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Friday, January 31, 2014

Look What Came In The Courier Today...

The Treasure of Kafur
Aroon Raman


Untouchable by Mulk Raj Anand


In my spree of reading more Indian books than international authors, I have read a quite a wide array of books. Most of them were love stories. IITians. IIMs. Contemporary college romances. Some chic-lits. Then came intense stories and authors, like Amitav Ghosh, R. K. Narayan. With Narayan came Mulk Raj Anand.

A line in the author's introduction in this book goes like this,

"... he together with R. K. Narayan, Ahmed Ali and Raja Rao, was one of the first India-based writers in English to gain an international readership..."

I have read R. K. Narayan. I see him as my idol. I admire his work. I decided to try Mulk Raj Anand in the hope that he writes with the same intensity as Narayan.

Well, I am disappointed. They are no same authors. They way of fiction differ entirely from each other, save for one aspect. Only that they write about Indians. Even the societal class of which they describe in their story differ!

But it must be accepted that every author has his own way of writing and his own stories. No two author's work must be compared. Keeping that in mind, I move on to write the review to a book, whose type I have never encountered before. It was fresh. New to me. And refreshing.

Wednesday, January 29, 2014

The Execution of Sherlock Holmes by Donald Thomas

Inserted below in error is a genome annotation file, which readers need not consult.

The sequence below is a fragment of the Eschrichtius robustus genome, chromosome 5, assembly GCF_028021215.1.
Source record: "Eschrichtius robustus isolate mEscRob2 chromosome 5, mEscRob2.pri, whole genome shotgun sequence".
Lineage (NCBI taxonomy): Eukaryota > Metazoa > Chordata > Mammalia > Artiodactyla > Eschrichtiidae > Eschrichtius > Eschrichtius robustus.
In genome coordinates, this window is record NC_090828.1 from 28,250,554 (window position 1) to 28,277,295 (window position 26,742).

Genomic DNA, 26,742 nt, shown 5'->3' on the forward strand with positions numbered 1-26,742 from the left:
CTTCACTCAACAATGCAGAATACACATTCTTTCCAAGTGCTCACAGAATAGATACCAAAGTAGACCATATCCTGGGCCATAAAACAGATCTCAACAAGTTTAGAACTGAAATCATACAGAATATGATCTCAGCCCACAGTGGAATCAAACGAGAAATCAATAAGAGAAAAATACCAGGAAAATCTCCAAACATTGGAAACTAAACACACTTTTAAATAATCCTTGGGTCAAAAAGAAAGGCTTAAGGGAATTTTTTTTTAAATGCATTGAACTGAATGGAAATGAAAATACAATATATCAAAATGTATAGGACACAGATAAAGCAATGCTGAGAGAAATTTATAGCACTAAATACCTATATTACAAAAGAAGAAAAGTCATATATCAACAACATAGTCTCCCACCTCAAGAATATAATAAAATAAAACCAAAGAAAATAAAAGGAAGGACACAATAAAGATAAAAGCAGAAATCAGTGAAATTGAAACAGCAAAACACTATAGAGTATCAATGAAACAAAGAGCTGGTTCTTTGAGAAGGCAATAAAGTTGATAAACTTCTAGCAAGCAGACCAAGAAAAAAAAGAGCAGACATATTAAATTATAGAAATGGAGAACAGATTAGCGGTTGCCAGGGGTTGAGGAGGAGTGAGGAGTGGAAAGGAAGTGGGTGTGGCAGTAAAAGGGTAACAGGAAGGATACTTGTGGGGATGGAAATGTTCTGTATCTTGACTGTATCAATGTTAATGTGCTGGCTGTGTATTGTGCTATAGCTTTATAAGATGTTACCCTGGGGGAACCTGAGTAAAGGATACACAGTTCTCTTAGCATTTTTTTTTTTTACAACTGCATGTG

Blurb (from the jacket):

Drugged, manacled, condemned to a dank cell in the depths of Londons infamous Newgate prison, the worlds greatest literary detective awaits execution by a vengeful crew of formidable enemies. Escape is impossible; death, a certainty. 

But not for Sherlock Holmes, who, in a stunning display of intellect and derring-do, will elude his hangmans noose and live to fiddle, spy and ratiocinate another day.

Against tremendous odds, Holmes will continue to defy his enemies in four more encounters, from cracking German intelligence codes, to going against Scotland Yard and the Crown in proving the innocence of a man condemned to death for the slaying of a pregnant serving girl, to an arsenic-wielding magician, and of course, to a battle of wits with the malevolent Moriarty. Everywhere in these five finely-wrought tales, riddles and mystery hover in the air. But they are not beyond the grasp of the incomparable Holmes.

Our review:
The cover picture of the book is pretty apt considering the title of the book. For the story, it is uncertain, for there are 5 stories in this book. The name of the first story is as same as the book's.

Tuesday, January 28, 2014

Look What Came In The Courier Today...

Mini God Series
Jaico Books
Jeffrey Armstrong
Rise of the Sun Prince
Shubha Vilas


Look What Came In The Courier Today...

Shiv Ramdas


Look What Came In The Courier Today...

The Prophecy of Trivine
Pulkit Gupta, Srivatsan Sridharan,
Tnahsin Garg


Look What Came In The Courier Today...

The Edge of Power
Tuhin A. Sinha


The Lost Years of Sherlock Holmes by Ted Riccardi


This is one of the three Sherlock Holmes books I have received from Marina, of Jaico Publications.

The other two books of the Jaico Sherlock Holmes Series,